Personally, I thought their relationship fading to nothing made more sense. Cersei is the only person he’s been with so it would take him a long time (and infidelity) for him to accept it’s over. Cersei cast him aside the same way she did with countless other people she no longer considered useful.

  • AJ

    SPOILERY SPOILERS

    Are they just going to skip over the whole Jorah betrayal story? I guess it didn’t really go anywhere important, but it still seems strange to have the guy around and not give him anything to do.

    Also, am I the only one getting more than a little concerned about them running out of material? I realize this issue has been brought up by a LOT of people, but we didn’t know that they’d be just tearing through these stories. Tyrion, Bran, Jon, and Dany were gone for an entire book! So they’ve all got really very little story left. Unless next season focuses mostly on Damphair, Arianne, and Arys then I just don’t know what they’re going to do.

    • Alex W

      SPOILERS

      Didn’t they say in the show that Ser Barristan didn’t sit on Robert’s council (unlike in the book), so he couldn’t out Jorah even if he wanted to? I imagine what will likely happen is that as Daario gains even more of a foothold in Dany’s heart, Jorah will do something that forces Dany to choose between the two of them and then Jorah will get banished from Meereen. I feel like the writer’s will want to time it more so there it coincides with Tyrion right as he gets to Meereen after his escape.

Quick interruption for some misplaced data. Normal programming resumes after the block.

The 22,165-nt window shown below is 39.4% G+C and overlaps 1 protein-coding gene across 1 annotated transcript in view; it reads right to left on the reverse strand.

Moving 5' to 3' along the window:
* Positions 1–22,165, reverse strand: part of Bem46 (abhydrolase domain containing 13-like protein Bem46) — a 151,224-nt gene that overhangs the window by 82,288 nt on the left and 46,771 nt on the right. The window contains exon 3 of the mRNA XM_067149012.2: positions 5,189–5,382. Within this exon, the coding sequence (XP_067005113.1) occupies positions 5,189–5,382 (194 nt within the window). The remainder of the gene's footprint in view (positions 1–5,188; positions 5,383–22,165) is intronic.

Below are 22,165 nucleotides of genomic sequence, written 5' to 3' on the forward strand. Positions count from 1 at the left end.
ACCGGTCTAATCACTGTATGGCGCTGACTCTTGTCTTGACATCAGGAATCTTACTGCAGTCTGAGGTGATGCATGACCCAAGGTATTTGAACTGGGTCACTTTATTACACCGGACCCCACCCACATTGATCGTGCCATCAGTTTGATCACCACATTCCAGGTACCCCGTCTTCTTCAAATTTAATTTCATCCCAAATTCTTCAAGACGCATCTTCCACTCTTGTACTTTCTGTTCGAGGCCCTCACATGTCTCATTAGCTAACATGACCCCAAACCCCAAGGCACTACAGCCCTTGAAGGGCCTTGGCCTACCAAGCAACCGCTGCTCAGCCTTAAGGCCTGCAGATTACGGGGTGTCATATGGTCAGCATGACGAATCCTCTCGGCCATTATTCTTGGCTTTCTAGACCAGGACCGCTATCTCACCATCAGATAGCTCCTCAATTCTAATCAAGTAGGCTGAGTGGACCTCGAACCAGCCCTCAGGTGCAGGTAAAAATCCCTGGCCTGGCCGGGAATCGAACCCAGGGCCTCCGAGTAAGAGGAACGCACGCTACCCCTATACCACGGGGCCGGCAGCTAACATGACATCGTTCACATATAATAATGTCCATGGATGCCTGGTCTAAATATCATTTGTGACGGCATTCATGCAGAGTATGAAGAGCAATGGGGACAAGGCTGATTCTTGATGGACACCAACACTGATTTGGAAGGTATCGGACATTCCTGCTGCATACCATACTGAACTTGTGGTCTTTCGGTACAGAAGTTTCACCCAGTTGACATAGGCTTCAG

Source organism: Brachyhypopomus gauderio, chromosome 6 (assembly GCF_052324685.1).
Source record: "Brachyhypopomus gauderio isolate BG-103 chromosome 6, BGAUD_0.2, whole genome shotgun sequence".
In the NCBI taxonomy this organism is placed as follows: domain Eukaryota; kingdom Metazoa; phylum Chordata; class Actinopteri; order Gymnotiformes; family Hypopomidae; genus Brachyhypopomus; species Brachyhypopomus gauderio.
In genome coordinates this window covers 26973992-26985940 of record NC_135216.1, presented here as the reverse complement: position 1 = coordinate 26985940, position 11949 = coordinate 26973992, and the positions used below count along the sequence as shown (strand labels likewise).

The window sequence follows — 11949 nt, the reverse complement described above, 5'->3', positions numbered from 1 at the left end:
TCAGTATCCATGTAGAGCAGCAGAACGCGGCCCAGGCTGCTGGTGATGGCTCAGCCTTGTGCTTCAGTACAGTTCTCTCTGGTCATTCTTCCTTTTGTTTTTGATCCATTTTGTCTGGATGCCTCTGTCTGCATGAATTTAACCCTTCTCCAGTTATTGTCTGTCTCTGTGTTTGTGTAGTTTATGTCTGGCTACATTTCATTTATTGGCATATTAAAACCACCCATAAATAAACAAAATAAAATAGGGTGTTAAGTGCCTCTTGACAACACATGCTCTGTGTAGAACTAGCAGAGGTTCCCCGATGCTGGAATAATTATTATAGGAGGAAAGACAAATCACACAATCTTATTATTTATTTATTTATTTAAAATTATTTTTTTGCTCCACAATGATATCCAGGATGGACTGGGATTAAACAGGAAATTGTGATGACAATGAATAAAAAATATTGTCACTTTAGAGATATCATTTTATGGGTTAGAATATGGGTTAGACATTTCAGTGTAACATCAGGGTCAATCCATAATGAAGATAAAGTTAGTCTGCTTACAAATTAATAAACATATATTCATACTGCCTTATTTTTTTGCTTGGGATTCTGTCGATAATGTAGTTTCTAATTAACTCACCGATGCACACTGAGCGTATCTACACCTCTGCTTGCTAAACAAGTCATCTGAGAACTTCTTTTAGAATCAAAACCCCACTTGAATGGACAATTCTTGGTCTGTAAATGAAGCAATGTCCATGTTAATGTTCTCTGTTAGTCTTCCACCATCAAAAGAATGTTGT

I really hope that they just cut most of the Arys/Arianne plot entirely (it really goes nowhere in my opinion). I’m also not sure how they are going to approach it. It will be rather jarring if next season they cut to two new locales with a bunch of new characters as they would need to to introduce everything in Dorne and the Iron Isles

      • Ingridtoday

        Maybe they’ll skip Arianna and get right to the Sand Snakes, because their mutli-level infiltration plan is way more interesting. Arianna reminds me a lot of Cersei, but, with out the fun of all the craziness.

  • MegaSolipsist

    The White Walker king(?) looked more female to me, as well as belonging in Star Wars, and it wasn’t in the books at all.
    I am starting to get seriously confused by all these deviations in the show.